Tyger Tyger by Kersten Hamilton
I have to admit, my initial perusal of NetGalley descended into childishly greedy glee pretty much immediately, although I did maintain some level of control–I requested Tyger Tyger because of Celia’s glowing review. After Sisters Red, I needed something restore my faith in young adult supernatural fiction. Tyger Tyger didn’t succeed, but it was a step in the right direction.
Tyger Tyger follows Teagan Wylltson, a science-minded teenage girl with a loving family–her librarian father, John, her musical little brother, Aiden, and her artistic mother, Aileen, who was adopted and raised by Irish Travelers. When Teagan’s “cousin”, Finn Mac Cumhaill, is found on the street, Social Services place him with the Wylltsons. But Finn brings with him the attention of goblins and other supernatural creatures bent on destroying him, since Finn is the Mac Cumhaill–the one chosen to fight goblins. When the goblins attack and kidnap her parents, the cousins join forces to go confront the Dark Man himself, the ruler of the goblins–Fear Doirich.
Tyger Tyger’s worldbuilding is, though bit shaky, quite refreshing. It uses Irish mythology very well and, surprisingly, reconciles with Christianity. A lot of supernatural fiction, young adult or not, tends to gloss over religion and how it might react to the supernatural, so it’s nice to see a family that prays together and the mythology taking into account Irish Christian lore, particularly the story of a one St. Patrick. Any infodumps are successfully presented as stories Aiden asks Finn for; Lynn Flewelling uses a similar tactic in Luck in the Shadows. But it can be shaky, as several of the enemies go down far too easily–the concept is there (one enemy, for instance, can control you–if he can speak), but the execution is weak (instead of choking him, they gag him). Part of this, I think, comes from the fact that Tyger Tyger is the first installment in The Goblin Wars, which is, of course, no excuse.
I enjoyed Teagan, a science type with ambition–she wants to go to Cornell, works hard at her internship, and has, quite reasonably, decided that she won’t have time to devote to romance with the busy schedule she keeps. Of course, Finn has to go and creep me out in his first appearance by promising to change that plan that doesn’t include romance, even though Teagan, despite noting her attraction to him, wants to set it aside. Despite that poor first impression, Finn grows on you–he’s a street-smart guy grabbling with his status as the Chosen One, who respects Teagan’s boundaries and focuses at the task on hand. While I’m still creeped out by the fact that they’re technically cousins, I was pleased to see a romance that didn’t derail the story or make characters make stupid choices. When Finn attempts to leave Teagan and Aiden behind to protect them, she points out that Aiden is the only one who knows where they’re going. Hamilton has written lots of middle-grade and younger novels, so it’s no surprise that Aiden is well-rendered, operating just like a little kid should. In fact, most of the cast are good, if briefly sketched–save for one glaring exception.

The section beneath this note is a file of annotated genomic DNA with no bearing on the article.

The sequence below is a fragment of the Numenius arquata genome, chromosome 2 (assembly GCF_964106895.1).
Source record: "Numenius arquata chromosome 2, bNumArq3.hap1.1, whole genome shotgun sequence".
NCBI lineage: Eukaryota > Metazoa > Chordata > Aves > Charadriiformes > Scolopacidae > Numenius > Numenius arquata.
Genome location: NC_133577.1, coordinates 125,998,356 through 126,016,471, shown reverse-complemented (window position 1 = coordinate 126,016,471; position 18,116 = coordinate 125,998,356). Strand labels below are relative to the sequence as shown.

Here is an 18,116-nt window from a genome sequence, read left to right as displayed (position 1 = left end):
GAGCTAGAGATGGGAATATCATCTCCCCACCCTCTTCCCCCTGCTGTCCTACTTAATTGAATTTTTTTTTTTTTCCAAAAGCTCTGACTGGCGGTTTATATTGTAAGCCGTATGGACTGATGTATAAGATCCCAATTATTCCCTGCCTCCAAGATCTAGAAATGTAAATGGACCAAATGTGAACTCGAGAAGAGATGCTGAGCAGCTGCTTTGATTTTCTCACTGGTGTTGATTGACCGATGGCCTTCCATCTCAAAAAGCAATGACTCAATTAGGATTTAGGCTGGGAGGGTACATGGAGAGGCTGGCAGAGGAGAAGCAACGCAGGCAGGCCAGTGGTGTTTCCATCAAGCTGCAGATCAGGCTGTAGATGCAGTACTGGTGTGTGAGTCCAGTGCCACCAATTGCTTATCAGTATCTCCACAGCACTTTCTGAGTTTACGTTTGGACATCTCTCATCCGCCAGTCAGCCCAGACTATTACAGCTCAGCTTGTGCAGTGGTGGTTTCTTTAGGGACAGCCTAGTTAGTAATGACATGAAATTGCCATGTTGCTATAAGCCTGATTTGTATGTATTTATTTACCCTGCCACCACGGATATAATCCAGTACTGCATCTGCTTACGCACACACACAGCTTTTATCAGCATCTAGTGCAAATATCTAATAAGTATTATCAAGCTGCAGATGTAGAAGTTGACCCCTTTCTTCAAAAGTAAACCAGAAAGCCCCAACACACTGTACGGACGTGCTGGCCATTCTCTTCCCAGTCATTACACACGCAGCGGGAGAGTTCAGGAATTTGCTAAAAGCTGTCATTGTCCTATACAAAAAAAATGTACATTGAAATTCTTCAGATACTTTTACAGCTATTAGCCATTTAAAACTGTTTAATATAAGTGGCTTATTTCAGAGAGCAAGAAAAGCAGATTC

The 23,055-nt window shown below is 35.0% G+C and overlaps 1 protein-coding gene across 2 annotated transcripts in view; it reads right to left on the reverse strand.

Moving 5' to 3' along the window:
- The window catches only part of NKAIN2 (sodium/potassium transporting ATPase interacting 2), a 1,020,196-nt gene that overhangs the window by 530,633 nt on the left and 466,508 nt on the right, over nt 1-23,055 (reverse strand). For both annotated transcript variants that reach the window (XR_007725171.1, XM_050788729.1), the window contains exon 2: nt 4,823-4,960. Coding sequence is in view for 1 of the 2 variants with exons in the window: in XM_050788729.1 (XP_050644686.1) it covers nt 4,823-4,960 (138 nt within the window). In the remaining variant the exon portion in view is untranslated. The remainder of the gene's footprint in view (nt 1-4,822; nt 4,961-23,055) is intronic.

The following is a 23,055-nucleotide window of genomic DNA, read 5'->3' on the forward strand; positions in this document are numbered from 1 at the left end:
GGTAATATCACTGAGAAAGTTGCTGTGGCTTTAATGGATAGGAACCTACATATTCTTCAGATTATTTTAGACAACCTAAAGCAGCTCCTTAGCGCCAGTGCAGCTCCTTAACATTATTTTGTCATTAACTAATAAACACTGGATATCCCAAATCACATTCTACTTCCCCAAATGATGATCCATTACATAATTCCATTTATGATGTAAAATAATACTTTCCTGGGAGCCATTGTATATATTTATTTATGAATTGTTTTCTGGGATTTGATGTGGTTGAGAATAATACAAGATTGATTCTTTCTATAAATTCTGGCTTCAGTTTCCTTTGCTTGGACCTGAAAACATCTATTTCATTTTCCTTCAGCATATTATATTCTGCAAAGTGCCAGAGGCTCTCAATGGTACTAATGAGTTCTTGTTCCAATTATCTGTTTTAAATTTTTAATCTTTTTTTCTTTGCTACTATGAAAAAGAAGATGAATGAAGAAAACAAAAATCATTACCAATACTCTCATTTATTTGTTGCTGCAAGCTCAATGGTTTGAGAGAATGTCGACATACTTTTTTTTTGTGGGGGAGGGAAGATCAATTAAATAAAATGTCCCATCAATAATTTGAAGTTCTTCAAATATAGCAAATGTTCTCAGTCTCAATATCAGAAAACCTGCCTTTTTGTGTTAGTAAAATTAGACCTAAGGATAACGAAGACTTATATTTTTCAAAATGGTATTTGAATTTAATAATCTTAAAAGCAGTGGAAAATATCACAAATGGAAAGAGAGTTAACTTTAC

Teagan’s best friend, Abby, is annoying, arrogant, and unfunny. In fact, Abby represents Tyger Tyger’s identity crisis; it can’t decide if it wants to be a wacky and hip novel (with several references that will date poorly and plenty of juvenile humor) or a fairly serious supernatural adventure (where its unique atmosphere shines). Abby makes retorts and remarks only small children would find witty (such as the observation that literature is so called because “it litters your mind”), manages to turn her sexuality into a way to reaffirm heteronormativity in the most infuriating manner (she doesn’t respect Teagan’s decision to not date to the degree that she’s the first to propose a relationship with her technical cousin), and is, in general, dumb. She brings the novel to a screeching halt and makes the first half hard to get through. To be fair, there are pacing issues (the climax is so light and fluffy, it could be used as a dessert), but most of it is Abby and everything she represents–gender binaries, disrespect, and unfunny jokes. Once Abby mercifully disappears (she doesn’t get eaten by goblins; but a girl can dream, can’t she?), the novel comes into its own, but it takes a while to take off. There’s a lot of promise in Tyger Tyger, but there are problems, too.
Bottom line: Tyger Tyger can’t decide if it wants to be a wacky, hip novel (complete with instantly dated references and unfunny, juvenile humor) or a fairly serious supernatural adventure (where the main characters and the atmosphere shines). Most of this has to do with the main character’s wacky best friend, a truly infuriating and annoying character who slows down the first half of the novel with her unfunny antics. But once she leaves the picture (unfortunately, she’s not eaten by goblins), Tyger Tyger gets the chance to show off its interesting worldbuilding, spooky atmosphere, and good main characters. But it definitely has problems.
I read this digital galley for free on NetGalley.
Tyger Tyger was released today!